REVIEW: 2014 BMW i3 -When high-tech collides with organic

REVIEW: 2014 BMW i3 -When high-tech collides with organic
Modern, modular and bold, there's no short circuit in the design of the BMW i3.
By Kathy Renwald
Posted on August 12th, 2014
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2014 BMW i3

Price: $44,950 after Ontario rebate $36,450
Engine: Electric traction motor
Power: 170 hp /torque:184 lb.-ft.
Competition: Ford Focus Electric, Nissan Leaf, Chevy Volt
What’s best: bold design, roomy cabin, sustainable materials, perky drive
What’s worst: No impulsive road trips allowed
What’s interesting: i3 designed to attract people who have never considered BMW before

Bold car travels up to 160 km under pure electric power

A botanist, Brian Gluckstein and Dr. Oz — I see room for all of them on a new BMW think-tank. At the recent meet and greet for BMW’s fresh electric car, the i3, plants, interior design and new-age living all loomed large.

We heard about the eucalyptus-clad dash, the evocative loft design and the holistic approach to production of the i3. It’s as if the car was born on the pages of Dwell magazine.

Enthusiasts hold BMW and its lineage of thrilling cars sacred. Sacred is one thing, paralyzed is another, and BMW has no intention of being trapped by the past. Look what happened to Kodak when it missed the digital revolution.

“We are prepared for a changing world,” was the mantra floating through the situation room where journalists were briefed on all things i3.

And what a briefing it was: flip charts, spread sheets, apps, video, testimonials. All very in depth and intense. If you’re pressed for time, here’s my Twitter version:

Electric. Eclectic. Edgy i3. Goes fast. But not far.

And perhaps it doesn’t have to. BMW dove deep into “range anxiety” as it developed the i3. They studied and scrutinized driving habits. Their findings? The average commute of urbanists is 47 kilometres, well within the range of the i3, which BMW says will go 130 to 160 kilometres under pure electric power. Opt for the two-cylinder gas-powered range extender for $4,000 and double the fun to about 300 kilometres.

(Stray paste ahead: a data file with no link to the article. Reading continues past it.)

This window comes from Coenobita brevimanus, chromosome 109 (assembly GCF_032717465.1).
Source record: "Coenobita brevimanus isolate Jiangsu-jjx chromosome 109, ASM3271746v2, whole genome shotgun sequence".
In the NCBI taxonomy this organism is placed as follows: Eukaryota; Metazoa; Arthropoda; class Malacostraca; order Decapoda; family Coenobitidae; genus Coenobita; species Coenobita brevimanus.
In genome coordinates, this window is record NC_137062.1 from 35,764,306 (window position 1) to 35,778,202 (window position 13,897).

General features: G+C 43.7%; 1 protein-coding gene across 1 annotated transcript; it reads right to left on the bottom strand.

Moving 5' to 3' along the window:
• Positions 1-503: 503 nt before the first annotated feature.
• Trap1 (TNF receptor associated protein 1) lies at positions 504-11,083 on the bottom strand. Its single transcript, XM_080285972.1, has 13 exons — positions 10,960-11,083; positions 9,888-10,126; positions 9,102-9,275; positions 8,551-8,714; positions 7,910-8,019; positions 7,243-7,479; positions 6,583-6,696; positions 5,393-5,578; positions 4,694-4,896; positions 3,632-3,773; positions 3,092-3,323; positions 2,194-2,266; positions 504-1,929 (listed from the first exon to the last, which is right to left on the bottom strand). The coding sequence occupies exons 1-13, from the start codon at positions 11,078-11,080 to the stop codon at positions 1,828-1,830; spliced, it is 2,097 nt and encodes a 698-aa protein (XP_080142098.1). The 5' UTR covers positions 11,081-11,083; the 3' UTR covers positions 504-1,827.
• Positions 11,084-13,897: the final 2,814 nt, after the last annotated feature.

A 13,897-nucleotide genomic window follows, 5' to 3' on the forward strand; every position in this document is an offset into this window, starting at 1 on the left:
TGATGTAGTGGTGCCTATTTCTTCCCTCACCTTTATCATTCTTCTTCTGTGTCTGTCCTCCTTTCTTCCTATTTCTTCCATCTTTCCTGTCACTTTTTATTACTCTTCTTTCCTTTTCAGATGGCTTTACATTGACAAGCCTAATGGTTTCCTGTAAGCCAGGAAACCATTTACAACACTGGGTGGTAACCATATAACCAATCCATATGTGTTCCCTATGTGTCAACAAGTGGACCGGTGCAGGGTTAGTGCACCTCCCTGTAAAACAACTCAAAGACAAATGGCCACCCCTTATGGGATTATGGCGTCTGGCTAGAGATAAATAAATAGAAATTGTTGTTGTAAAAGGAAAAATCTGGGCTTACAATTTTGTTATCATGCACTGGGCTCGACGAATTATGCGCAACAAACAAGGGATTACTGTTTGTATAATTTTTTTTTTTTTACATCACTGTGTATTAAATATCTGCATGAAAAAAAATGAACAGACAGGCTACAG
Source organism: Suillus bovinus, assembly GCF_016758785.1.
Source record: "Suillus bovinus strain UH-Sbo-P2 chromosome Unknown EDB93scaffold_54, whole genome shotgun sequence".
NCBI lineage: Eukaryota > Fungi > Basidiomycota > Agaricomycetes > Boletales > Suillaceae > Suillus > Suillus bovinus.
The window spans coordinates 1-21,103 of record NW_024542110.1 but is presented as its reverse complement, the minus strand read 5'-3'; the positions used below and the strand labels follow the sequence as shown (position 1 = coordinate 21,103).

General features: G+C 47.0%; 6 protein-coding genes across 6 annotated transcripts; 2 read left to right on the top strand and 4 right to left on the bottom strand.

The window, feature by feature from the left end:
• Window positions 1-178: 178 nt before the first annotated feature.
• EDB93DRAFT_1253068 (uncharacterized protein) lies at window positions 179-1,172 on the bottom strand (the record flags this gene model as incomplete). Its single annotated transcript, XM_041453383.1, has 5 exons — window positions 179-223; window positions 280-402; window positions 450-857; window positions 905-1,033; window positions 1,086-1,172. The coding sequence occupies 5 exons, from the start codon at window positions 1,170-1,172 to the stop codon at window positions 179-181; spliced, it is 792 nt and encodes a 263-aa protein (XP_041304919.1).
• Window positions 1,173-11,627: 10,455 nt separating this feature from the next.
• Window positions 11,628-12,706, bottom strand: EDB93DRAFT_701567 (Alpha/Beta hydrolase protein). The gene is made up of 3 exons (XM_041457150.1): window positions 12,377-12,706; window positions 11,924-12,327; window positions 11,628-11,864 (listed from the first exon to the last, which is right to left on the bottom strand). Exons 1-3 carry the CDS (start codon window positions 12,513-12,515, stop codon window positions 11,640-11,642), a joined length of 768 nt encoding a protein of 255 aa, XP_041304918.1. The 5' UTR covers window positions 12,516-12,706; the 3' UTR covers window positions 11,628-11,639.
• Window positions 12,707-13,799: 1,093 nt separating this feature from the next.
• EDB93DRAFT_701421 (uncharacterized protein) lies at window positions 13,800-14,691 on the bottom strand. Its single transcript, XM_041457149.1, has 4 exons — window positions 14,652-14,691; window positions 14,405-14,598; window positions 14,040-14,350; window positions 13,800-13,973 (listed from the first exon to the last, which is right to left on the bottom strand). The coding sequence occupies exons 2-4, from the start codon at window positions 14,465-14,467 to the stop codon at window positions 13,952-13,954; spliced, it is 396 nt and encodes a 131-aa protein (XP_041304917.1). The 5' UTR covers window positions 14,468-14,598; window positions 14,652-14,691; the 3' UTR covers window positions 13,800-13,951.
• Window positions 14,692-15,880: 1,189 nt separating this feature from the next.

The i3 starts at $44,950, but qualifies for an $8,500 rebate under the provincial Electric Vehicle Incentive Program. Then get ready to customize. Choose from one of three interior design versions: loft, lodge or suite. Then pick finishes like you would for a condo, only try to get translations first. Solaric leather, Cassia upholstery, Andesite silver metallic paint, it’s a new electric lexicon.

That’s the thing about the i3, there are no tepid strokes. Inside and out, it’s injected with flavour. The interior is an intriguing collision of high-tech and organic surfaces.

Interior of the 2014 BMW i3

From the driver’s seat the vibe reads airy spa. Eucalyptus wood curves over the top of the dash. It’s splashed with so much light it’s like a raised bed waiting to be planted with salad greens. Seats, doors, carpets and the roof catalogue BMW’s commitment to using recycled and renewable raw materials. Even the leather is treated humanely, tanned naturally with extract from olive trees.

Our meet and greet included a short test drive on highways and country roads. Enveloped in the passenger cabin — or life module as BMW calls it — the comfort of the seats, the clear visibility and the roominess is impressive. BMW says the i3 has the space of a 3 Series on a 1 Series footprint.

Once underway, there’s nothing geeky about the way it drives. Power cranks out earnestly from the 170 horsepower electric motor. The i3, relying on carbon fibre-based plastic and aluminum for weight reduction, goes 0-100 km/h in 7.2 seconds, and the more important passing range of 80 to 120 km/h in 4.9 seconds.

Lift your foot off the accelerator and the i3 slows down like it’s getting hugged by a bear. That squeeze play is recharging the battery. Given more hours behind the wheel, it’s likely you would develop some finesse in this area.

The i3 is almost inseparable from your smartphone. BMW ConnectedDrive and the i Remote app working with navigation allows for route planning to the micro level of detail. If the destination is out of battery range, solutions are suggested, like altering the route, the driving method, finding a charging station or even the last ditch — catching a bus.

Control also comes from being able to charge the battery fast. On a 220-volt circuit at home, the lithium ion battery pack charges in about three hours. As for curb appeal, the i3 has a distinct space-age look, with some curvaceous aquatic touches in the meandering belt line. It’s modular and bold without being awkward.

The i3 will only be sold in three cities: Toronto, Montreal and Vancouver.

In the world of electric cars, plug-in prophets come and go, but in the impish i3, BMW believes a new revolution starts where the carbon fibre meets the eucalyptus.

The vehicle tested by freelance writer Kathy Renwald was provided by the manufacturer. Email: wheels@thestar.ca.

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